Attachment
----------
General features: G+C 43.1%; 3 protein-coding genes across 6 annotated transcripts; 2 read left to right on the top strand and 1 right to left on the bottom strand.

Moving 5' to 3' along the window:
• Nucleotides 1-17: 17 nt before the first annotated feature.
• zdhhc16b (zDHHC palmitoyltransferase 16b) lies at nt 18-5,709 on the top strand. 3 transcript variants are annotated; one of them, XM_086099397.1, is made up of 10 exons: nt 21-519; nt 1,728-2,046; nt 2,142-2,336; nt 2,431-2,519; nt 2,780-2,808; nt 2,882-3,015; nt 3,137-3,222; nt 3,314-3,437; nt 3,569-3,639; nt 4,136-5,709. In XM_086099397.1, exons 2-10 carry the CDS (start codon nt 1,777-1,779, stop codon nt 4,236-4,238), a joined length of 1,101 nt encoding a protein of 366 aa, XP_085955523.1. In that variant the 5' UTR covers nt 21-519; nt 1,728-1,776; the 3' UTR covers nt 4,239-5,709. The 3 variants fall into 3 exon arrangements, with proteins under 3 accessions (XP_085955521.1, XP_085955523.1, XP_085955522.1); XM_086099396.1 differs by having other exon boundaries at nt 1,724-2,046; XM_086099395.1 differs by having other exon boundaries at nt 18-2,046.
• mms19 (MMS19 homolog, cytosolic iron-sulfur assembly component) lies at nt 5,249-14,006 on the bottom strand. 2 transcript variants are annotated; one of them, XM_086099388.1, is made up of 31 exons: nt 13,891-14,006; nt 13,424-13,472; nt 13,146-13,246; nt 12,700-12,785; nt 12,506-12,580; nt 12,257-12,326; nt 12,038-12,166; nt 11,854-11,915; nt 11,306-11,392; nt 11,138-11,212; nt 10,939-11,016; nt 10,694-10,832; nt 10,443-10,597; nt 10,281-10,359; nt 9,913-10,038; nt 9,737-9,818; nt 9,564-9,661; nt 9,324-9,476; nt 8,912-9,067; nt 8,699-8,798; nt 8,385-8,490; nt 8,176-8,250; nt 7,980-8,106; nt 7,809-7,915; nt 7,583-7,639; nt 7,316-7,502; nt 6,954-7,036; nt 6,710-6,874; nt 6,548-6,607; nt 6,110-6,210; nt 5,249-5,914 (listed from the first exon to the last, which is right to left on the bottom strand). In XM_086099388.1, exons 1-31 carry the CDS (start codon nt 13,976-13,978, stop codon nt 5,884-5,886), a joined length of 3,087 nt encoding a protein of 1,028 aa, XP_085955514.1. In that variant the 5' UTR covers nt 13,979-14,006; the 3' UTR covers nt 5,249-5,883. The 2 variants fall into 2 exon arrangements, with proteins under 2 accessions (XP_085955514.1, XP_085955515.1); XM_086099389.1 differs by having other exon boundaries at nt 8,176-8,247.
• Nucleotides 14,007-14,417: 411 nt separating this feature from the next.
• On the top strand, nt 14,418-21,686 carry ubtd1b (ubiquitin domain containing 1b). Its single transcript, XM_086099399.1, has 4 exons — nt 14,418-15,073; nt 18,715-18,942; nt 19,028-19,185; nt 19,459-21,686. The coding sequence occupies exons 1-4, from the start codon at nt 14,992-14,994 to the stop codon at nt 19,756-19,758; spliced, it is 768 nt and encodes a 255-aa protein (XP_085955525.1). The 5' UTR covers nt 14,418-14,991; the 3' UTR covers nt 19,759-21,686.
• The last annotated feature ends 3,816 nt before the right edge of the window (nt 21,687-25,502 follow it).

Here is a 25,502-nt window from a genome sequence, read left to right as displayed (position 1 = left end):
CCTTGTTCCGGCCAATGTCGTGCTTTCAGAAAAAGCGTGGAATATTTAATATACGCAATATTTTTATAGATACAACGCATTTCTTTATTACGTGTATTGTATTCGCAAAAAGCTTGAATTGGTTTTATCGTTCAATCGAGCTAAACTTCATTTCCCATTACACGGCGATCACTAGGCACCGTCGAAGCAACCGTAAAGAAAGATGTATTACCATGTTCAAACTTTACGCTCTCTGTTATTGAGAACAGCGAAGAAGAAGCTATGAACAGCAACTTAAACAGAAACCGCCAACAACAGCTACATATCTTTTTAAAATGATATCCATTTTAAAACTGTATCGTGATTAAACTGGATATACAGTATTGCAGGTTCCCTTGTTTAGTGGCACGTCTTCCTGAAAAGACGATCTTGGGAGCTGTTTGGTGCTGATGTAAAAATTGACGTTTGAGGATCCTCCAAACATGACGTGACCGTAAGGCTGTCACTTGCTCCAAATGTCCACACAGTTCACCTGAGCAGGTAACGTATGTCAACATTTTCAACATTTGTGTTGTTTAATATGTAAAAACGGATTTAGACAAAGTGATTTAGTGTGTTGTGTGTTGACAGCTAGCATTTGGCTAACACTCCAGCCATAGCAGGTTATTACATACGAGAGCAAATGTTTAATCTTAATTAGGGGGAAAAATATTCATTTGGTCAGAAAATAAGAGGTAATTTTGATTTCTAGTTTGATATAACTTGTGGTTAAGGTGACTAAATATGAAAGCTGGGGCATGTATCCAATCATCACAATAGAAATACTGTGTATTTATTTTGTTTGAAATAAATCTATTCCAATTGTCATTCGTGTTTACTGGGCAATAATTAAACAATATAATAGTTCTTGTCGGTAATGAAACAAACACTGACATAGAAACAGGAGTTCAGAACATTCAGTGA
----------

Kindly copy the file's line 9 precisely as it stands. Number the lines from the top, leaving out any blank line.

Here is a 25,502-nt window from a genome sequence, read left to right as displayed (position 1 = left end):